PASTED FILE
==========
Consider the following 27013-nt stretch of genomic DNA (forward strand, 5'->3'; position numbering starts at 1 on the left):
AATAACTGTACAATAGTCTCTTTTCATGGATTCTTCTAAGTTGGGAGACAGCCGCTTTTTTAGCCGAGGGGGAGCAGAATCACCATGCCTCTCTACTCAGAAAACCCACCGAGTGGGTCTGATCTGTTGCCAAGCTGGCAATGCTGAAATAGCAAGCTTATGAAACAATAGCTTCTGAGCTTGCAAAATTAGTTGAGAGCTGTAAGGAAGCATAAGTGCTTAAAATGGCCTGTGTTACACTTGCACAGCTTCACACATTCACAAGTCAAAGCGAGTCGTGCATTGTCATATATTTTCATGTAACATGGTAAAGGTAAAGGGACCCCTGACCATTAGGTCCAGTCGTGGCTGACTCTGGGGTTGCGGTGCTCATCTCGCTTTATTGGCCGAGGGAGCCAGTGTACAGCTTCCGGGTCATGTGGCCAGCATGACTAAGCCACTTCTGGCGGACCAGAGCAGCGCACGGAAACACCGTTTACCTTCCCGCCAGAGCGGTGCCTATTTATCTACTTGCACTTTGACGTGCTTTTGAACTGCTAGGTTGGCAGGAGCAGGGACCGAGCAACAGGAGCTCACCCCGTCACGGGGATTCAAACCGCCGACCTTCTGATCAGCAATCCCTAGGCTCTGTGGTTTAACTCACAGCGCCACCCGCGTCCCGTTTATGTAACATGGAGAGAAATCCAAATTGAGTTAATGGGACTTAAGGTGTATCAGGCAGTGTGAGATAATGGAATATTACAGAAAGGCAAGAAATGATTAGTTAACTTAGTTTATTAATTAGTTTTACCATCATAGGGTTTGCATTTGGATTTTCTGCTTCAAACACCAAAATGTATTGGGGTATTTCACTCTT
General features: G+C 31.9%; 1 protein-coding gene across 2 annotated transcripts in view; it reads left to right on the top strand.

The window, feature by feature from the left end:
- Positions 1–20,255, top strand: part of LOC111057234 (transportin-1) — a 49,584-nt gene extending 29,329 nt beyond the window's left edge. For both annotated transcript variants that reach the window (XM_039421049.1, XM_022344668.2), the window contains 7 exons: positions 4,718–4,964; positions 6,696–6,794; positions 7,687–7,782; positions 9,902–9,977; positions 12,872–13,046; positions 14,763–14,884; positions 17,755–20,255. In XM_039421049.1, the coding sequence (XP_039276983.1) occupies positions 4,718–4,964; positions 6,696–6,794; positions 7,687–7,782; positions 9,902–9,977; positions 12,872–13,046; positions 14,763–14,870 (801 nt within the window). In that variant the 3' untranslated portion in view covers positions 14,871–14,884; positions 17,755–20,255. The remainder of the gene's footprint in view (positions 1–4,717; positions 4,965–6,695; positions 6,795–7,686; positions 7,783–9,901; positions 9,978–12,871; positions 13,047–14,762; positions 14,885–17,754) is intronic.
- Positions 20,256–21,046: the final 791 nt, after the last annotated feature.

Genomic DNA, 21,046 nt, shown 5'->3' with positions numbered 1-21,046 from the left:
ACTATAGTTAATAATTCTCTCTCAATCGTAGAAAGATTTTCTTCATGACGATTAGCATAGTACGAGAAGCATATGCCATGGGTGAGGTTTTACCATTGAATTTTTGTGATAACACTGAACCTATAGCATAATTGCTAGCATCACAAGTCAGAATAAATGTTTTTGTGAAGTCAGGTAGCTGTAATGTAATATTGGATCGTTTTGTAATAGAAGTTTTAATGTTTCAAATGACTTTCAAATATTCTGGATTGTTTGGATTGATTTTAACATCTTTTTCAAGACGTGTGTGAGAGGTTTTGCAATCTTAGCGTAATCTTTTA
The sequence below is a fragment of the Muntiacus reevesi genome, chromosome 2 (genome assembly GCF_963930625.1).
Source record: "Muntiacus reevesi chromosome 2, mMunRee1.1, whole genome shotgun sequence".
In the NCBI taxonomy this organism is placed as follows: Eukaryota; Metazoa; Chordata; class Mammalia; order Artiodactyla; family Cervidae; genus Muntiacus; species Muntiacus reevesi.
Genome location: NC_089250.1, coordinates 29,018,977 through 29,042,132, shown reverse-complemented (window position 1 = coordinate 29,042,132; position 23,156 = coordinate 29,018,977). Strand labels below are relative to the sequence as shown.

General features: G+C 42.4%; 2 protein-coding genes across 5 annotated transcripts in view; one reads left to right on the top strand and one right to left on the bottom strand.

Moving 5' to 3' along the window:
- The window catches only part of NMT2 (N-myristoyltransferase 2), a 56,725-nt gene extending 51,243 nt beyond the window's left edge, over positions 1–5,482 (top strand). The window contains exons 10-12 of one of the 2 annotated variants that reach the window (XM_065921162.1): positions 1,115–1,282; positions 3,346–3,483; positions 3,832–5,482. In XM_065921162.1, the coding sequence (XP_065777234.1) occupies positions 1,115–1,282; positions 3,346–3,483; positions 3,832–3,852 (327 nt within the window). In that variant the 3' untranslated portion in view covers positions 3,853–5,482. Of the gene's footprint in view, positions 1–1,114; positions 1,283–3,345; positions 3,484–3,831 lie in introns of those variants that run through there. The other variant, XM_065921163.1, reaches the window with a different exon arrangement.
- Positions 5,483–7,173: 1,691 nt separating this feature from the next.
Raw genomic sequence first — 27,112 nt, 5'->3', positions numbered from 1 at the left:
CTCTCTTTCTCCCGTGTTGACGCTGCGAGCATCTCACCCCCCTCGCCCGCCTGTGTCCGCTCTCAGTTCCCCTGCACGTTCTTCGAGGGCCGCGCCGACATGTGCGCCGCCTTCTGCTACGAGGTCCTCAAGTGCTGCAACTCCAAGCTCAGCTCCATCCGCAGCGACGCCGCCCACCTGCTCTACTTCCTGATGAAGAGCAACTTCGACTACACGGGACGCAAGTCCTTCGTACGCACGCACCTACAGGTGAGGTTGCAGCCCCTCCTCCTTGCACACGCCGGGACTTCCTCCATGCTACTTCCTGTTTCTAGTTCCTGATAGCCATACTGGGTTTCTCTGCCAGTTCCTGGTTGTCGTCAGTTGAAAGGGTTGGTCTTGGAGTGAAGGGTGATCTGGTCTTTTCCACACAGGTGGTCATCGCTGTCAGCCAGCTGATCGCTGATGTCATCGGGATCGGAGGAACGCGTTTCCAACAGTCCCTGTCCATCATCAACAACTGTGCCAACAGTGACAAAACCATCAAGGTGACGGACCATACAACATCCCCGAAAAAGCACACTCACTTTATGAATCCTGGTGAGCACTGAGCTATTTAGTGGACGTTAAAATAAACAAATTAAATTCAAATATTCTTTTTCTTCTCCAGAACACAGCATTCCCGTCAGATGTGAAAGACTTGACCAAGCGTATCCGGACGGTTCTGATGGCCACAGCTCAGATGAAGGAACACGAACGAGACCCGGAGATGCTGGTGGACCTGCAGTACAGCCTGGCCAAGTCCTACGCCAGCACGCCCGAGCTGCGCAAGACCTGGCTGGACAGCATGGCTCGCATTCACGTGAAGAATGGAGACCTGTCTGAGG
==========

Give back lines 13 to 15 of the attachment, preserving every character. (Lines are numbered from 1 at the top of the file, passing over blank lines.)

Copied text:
General features: G+C 42.4%; 2 protein-coding genes across 5 annotated transcripts in view; one reads left to right on the top strand and one right to left on the bottom strand.

Moving 5' to 3' along the window:
- The window catches only part of NMT2 (N-myristoyltransferase 2), a 56,725-nt gene extending 51,243 nt beyond the window's left edge, over positions 1–5,482 (top strand). The window contains exons 10-12 of one of the 2 annotated variants that reach the window (XM_065921162.1): positions 1,115–1,282; positions 3,346–3,483; positions 3,832–5,482. In XM_065921162.1, the coding sequence (XP_065777234.1) occupies positions 1,115–1,282; positions 3,346–3,483; positions 3,832–3,852 (327 nt within the window). In that variant the 3' untranslated portion in view covers positions 3,853–5,482. Of the gene's footprint in view, positions 1–1,114; positions 1,283–3,345; positions 3,484–3,831 lie in introns of those variants that run through there. The other variant, XM_065921163.1, reaches the window with a different exon arrangement.